The crisis of waste dump failures looks much like the general crisis of capitalist investment in production. It is not profitable to invest in major overhauls, safe storage techniques, or new, more technically advanced mines.
Facing the crisis of over-production triggered by the fall in global ore prices, private companies are attempting to cut costs, raise productivity, and extract as much as possible from existing mining facilities. Yet pushing extraction to the breaking point has dire consequences for entire communities, regions, and ecosystems.
The costs of cleanup and long-term economic and environmental damage are never fully borne by the company — often itself a subsidiary used by larger corporations to evade liability — but instead are passed on to local and national governments.
In Brazil this is exacerbated as the costs of adopting safety measures or even operating legally often far outweigh the token fines imposed on companies which violate the law. Fees imposed on Samarco are so far some of the largest but still fall far short of the overwhelming economic, environmental, and human cost of this man-made disaster.
Vale was once a national mining company and seen as central to the development of the Brazilian economy and national independence. But the state company was privatized in 1997 under the neoliberal administration of Fernando Henrique Cardoso in a sale widely considered to have substantially undervalued the company.
Its $3.14 billion price tag glaringly omitted the value of its patents, mineral rights, reserves, and stock in other companies. Though it accounted for infrastructure, many mines were still missing from the assessment. On the day the sale was finalized thousands of protesters clashed with police in front of the headquarters in Rio de Janeiro with similar protests across Brazil.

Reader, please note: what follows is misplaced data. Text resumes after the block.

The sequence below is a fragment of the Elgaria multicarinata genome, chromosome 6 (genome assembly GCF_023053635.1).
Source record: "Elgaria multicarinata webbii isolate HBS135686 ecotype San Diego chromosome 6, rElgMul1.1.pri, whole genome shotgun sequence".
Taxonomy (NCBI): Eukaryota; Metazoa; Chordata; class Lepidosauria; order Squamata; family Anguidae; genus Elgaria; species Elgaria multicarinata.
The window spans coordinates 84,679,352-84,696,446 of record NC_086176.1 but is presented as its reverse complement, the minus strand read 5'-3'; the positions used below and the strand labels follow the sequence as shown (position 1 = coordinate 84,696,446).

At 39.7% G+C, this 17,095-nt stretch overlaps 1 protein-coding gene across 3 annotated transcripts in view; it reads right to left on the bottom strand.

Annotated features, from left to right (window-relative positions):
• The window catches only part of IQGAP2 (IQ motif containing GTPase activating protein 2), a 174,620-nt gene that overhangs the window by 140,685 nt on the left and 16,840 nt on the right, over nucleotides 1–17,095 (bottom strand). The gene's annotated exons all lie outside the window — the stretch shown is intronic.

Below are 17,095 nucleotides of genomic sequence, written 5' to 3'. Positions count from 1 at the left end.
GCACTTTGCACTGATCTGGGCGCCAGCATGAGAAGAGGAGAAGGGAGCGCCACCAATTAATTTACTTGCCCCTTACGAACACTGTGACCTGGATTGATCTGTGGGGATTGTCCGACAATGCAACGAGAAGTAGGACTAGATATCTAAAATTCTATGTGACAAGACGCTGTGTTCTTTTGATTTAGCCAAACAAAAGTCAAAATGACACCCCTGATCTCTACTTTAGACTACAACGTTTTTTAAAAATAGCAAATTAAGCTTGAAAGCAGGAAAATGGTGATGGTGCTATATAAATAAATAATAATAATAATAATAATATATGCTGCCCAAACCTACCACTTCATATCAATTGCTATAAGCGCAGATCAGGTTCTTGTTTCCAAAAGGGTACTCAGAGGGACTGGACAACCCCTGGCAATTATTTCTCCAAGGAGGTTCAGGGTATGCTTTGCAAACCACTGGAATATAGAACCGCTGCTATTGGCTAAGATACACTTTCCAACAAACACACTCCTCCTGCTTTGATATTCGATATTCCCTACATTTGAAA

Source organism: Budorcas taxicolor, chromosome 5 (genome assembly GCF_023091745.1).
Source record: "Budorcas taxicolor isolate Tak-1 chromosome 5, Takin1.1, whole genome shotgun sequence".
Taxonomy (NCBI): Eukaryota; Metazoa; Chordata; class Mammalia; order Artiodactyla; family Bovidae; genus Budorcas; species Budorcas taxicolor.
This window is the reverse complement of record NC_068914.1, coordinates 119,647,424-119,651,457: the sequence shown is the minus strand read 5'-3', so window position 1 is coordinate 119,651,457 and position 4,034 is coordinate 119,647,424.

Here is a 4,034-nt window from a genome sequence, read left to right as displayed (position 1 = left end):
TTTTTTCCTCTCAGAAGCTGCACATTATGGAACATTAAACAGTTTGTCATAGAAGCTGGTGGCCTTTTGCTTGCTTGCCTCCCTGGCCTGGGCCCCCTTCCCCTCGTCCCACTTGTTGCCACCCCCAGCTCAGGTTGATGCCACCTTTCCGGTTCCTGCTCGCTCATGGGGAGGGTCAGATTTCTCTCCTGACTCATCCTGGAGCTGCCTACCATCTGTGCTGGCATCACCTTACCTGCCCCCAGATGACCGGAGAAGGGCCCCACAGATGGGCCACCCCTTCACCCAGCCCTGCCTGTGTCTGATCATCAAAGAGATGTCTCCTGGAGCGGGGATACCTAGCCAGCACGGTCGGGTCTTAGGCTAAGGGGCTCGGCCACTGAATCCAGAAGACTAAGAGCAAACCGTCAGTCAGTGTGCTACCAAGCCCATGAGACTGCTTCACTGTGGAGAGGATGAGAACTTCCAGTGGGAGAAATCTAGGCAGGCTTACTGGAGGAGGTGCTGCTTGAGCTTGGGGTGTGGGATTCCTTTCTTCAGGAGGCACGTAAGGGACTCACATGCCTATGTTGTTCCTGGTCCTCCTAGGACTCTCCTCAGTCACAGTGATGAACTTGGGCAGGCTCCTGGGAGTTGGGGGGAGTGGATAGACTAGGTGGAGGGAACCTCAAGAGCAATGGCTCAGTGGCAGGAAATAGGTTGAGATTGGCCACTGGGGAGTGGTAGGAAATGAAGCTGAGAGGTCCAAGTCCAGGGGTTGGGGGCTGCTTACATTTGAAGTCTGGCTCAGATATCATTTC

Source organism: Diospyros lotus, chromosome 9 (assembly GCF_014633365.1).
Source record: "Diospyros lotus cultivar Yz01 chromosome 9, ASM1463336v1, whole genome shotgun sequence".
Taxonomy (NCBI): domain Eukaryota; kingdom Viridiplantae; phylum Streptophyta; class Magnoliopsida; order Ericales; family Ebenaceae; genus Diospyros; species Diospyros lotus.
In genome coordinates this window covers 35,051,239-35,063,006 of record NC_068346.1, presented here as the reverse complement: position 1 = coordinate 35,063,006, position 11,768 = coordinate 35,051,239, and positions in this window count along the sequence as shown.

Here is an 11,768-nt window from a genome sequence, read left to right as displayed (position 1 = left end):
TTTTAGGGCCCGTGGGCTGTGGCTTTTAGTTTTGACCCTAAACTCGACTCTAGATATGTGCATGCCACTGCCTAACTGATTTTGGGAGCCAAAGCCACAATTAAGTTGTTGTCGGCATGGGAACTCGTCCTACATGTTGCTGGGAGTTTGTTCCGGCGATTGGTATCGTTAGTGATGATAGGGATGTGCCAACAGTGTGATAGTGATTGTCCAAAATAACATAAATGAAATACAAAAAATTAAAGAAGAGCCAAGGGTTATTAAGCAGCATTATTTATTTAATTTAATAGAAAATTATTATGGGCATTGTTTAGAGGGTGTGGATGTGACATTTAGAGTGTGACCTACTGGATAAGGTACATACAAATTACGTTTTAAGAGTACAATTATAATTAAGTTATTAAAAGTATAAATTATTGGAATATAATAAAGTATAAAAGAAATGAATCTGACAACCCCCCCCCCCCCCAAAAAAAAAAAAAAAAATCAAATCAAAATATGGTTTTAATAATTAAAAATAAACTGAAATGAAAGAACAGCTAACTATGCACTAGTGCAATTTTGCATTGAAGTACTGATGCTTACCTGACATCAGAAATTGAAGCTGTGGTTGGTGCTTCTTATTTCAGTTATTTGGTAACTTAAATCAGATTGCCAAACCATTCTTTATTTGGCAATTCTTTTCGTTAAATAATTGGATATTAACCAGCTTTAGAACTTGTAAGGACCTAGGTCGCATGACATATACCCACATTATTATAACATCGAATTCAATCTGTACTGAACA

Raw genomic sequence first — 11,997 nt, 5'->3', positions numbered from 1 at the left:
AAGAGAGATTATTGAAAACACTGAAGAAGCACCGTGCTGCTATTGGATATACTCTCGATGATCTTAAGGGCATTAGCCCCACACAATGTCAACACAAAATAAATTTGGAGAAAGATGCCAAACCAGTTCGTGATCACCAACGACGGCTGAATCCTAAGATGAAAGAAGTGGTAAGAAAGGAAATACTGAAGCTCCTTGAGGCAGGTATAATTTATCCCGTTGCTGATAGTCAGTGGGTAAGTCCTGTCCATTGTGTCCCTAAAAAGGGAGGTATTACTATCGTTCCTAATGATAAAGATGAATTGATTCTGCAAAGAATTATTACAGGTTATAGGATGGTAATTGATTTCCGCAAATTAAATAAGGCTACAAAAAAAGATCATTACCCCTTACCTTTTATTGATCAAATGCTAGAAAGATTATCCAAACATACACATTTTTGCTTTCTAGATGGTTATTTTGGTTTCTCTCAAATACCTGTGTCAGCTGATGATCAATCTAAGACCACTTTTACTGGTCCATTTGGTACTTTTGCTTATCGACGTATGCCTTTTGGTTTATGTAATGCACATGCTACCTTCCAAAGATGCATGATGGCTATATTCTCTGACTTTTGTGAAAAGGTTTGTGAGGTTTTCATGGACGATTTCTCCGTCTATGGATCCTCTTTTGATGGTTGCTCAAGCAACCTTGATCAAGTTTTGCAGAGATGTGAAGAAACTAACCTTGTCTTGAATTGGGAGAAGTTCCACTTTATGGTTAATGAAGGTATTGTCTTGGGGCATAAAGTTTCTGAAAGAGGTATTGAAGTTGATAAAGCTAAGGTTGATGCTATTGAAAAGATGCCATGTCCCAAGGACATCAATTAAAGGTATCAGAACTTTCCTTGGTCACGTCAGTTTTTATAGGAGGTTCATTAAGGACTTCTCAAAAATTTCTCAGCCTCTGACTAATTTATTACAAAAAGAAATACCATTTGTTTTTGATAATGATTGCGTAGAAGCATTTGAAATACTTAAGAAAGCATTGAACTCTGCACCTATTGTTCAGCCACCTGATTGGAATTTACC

Today the company has an estimated value of over $53 billion and has established itself as a global multinational with a reputation to match. Behind the illusion of South-South solidarity the international operations of the company are just as bad as and often even worse than the practices of European and American multinationals.
Samarco, the company formally responsible for the disaster, is itself is a joint venture owned by Vale and the Anglo-Australian multinational BHP Bilton.
The PT’s Complicity
While Vale may have been privatized under the neoliberal leadership of Cardoso and the right-wing PSDB the new owners of the company quickly found willing partners in the Workers Party of former President Lula da Silva and current President Dilma Rousseff. Legal efforts to challenge the privatization over irregularities in the sale received no support from the PT, who instead embraced Vale, the mining industry, and the banks that own and finance much of industry.
In 2014 alone Vale invested r$8.25 million in the electoral campaigns of the PT and r$23.55 million to the PMDB — a PT ally which controls the Ministry of Mines and Energy as well as the National Department of Mineral Production. Dilma Rousseff’s reelection campaign counted on r$14 million in donations from Vale – far outstripping the r$2.7 million that went to right-wing opposition candidate Aecio Neves — as well as another r$14 million from a variety of other mining companies.
One of the largest stockholders in the privatized Vale is Bradesco Bank. Joaquim Levy, Rousseff’s main economic minister and architect of recently implemented austerity programs, formerly worked as a director for Bradesco. Bradesco recorded record profits of r$4.47 billion in the second trimester of 2015, an 18 percent growth compared to the previous year. The banking sector as a whole has seen unprecedented growth and rates of profit under the PT’s administration and has been a willing partner of the government.